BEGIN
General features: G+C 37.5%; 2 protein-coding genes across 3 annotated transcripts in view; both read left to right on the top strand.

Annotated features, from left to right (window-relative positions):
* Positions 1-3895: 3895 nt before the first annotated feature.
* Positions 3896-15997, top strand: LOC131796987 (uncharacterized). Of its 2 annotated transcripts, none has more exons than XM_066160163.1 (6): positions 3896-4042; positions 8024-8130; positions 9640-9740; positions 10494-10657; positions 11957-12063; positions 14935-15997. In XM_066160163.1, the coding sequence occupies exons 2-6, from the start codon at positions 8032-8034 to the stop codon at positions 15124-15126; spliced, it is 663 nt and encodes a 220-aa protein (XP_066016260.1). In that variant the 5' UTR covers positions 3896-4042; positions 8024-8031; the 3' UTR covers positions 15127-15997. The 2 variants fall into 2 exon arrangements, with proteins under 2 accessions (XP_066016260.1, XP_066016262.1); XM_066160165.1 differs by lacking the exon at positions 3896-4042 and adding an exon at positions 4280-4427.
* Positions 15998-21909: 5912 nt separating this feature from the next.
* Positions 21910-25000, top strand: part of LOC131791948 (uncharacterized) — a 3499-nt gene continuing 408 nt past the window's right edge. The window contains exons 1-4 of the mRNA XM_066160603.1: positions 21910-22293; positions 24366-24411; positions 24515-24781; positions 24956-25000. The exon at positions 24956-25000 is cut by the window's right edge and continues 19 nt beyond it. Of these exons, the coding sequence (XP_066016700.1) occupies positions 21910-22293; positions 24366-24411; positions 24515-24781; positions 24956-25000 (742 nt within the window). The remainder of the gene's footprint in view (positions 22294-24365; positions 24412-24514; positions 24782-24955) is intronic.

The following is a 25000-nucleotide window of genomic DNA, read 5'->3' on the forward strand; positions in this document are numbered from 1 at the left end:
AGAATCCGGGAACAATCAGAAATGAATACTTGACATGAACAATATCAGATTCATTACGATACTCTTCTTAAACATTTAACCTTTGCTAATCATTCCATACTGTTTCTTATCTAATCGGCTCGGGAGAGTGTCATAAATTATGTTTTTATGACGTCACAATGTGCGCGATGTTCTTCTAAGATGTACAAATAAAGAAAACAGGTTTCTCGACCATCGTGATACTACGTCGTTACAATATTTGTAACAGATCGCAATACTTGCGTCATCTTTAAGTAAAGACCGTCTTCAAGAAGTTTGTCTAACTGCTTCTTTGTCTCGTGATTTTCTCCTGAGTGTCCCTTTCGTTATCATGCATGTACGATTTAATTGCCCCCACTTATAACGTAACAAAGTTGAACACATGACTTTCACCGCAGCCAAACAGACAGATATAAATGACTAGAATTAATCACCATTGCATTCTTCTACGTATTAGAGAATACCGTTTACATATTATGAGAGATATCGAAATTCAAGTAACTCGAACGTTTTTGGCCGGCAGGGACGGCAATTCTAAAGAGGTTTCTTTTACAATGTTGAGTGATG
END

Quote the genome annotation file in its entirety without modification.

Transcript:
General features: G+C 37.5%; 2 protein-coding genes across 3 annotated transcripts in view; both read left to right on the top strand.

Annotated features, from left to right (window-relative positions):
* Positions 1-3895: 3895 nt before the first annotated feature.
* Positions 3896-15997, top strand: LOC131796987 (uncharacterized). Of its 2 annotated transcripts, none has more exons than XM_066160163.1 (6): positions 3896-4042; positions 8024-8130; positions 9640-9740; positions 10494-10657; positions 11957-12063; positions 14935-15997. In XM_066160163.1, the coding sequence occupies exons 2-6, from the start codon at positions 8032-8034 to the stop codon at positions 15124-15126; spliced, it is 663 nt and encodes a 220-aa protein (XP_066016260.1). In that variant the 5' UTR covers positions 3896-4042; positions 8024-8031; the 3' UTR covers positions 15127-15997. The 2 variants fall into 2 exon arrangements, with proteins under 2 accessions (XP_066016260.1, XP_066016262.1); XM_066160165.1 differs by lacking the exon at positions 3896-4042 and adding an exon at positions 4280-4427.
* Positions 15998-21909: 5912 nt separating this feature from the next.
* Positions 21910-25000, top strand: part of LOC131791948 (uncharacterized) — a 3499-nt gene continuing 408 nt past the window's right edge. The window contains exons 1-4 of the mRNA XM_066160603.1: positions 21910-22293; positions 24366-24411; positions 24515-24781; positions 24956-25000. The exon at positions 24956-25000 is cut by the window's right edge and continues 19 nt beyond it. Of these exons, the coding sequence (XP_066016700.1) occupies positions 21910-22293; positions 24366-24411; positions 24515-24781; positions 24956-25000 (742 nt within the window). The remainder of the gene's footprint in view (positions 22294-24365; positions 24412-24514; positions 24782-24955) is intronic.

The following is a 25000-nucleotide window of genomic DNA, read 5'->3' on the forward strand; positions in this document are numbered from 1 at the left end:
AGAATCCGGGAACAATCAGAAATGAATACTTGACATGAACAATATCAGATTCATTACGATACTCTTCTTAAACATTTAACCTTTGCTAATCATTCCATACTGTTTCTTATCTAATCGGCTCGGGAGAGTGTCATAAATTATGTTTTTATGACGTCACAATGTGCGCGATGTTCTTCTAAGATGTACAAATAAAGAAAACAGGTTTCTCGACCATCGTGATACTACGTCGTTACAATATTTGTAACAGATCGCAATACTTGCGTCATCTTTAAGTAAAGACCGTCTTCAAGAAGTTTGTCTAACTGCTTCTTTGTCTCGTGATTTTCTCCTGAGTGTCCCTTTCGTTATCATGCATGTACGATTTAATTGCCCCCACTTATAACGTAACAAAGTTGAACACATGACTTTCACCGCAGCCAAACAGACAGATATAAATGACTAGAATTAATCACCATTGCATTCTTCTACGTATTAGAGAATACCGTTTACATATTATGAGAGATATCGAAATTCAAGTAACTCGAACGTTTTTGGCCGGCAGGGACGGCAATTCTAAAGAGGTTTCTTTTACAATGTTGAGTGATG